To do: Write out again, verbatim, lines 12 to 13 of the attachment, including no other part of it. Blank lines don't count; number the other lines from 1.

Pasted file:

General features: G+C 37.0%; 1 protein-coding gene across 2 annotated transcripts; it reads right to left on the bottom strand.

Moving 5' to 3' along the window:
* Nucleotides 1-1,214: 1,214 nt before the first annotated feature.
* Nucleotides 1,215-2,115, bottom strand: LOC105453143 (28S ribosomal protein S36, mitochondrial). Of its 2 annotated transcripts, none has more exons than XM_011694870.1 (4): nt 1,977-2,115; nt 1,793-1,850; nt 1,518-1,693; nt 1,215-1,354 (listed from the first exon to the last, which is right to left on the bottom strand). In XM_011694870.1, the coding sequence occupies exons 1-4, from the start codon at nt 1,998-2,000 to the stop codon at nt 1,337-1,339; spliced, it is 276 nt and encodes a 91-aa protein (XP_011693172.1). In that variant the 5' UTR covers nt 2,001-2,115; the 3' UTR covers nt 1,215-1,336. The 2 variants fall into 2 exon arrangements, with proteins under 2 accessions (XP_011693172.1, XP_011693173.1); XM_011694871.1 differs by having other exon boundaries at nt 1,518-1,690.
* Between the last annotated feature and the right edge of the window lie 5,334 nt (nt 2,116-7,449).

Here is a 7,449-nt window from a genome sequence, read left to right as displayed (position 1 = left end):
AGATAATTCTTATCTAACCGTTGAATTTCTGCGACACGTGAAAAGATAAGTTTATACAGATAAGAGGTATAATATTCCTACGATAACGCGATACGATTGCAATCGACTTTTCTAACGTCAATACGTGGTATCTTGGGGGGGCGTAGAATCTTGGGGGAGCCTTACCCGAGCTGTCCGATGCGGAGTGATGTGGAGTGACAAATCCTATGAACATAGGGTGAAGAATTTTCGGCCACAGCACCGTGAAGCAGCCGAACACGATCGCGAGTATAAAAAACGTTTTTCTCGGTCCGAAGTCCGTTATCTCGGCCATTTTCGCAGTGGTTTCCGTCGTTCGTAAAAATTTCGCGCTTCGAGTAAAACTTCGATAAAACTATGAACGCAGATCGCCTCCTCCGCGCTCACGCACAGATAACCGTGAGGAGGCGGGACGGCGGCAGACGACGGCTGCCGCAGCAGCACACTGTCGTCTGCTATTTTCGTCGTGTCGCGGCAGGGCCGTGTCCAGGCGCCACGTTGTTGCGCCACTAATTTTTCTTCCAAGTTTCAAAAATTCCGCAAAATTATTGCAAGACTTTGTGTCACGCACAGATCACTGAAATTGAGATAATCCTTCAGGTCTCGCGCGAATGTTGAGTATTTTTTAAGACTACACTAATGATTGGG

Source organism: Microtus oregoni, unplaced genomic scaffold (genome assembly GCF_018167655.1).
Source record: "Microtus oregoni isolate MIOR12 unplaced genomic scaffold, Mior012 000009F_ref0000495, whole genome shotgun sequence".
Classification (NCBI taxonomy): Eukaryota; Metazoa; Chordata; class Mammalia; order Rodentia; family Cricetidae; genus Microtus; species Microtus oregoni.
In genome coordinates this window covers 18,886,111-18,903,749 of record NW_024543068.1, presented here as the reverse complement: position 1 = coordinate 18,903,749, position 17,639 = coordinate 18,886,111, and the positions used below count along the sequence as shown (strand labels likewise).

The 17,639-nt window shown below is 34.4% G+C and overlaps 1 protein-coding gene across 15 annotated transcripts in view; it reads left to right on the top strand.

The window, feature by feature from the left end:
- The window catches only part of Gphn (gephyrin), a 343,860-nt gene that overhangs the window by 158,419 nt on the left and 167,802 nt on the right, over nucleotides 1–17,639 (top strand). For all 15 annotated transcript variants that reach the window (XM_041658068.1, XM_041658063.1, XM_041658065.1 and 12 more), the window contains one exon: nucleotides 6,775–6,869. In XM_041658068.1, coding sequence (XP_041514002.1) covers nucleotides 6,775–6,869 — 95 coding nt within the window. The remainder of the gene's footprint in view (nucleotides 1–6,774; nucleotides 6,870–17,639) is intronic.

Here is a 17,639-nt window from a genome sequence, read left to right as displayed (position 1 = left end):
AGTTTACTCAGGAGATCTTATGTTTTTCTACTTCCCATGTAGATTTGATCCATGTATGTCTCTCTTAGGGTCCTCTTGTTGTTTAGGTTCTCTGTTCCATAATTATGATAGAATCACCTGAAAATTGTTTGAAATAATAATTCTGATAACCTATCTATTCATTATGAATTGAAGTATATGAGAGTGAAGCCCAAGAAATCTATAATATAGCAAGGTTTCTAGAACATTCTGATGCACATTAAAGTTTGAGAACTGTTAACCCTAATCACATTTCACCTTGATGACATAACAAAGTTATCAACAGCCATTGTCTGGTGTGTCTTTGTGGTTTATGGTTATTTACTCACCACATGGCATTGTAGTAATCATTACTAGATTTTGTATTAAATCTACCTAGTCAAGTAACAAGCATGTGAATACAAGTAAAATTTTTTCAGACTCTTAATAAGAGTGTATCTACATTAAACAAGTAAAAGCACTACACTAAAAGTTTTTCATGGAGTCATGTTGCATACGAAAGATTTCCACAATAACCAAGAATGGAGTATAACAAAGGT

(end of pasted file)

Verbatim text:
The 17,639-nt window shown below is 34.4% G+C and overlaps 1 protein-coding gene across 15 annotated transcripts in view; it reads left to right on the top strand.

The window, feature by feature from the left end: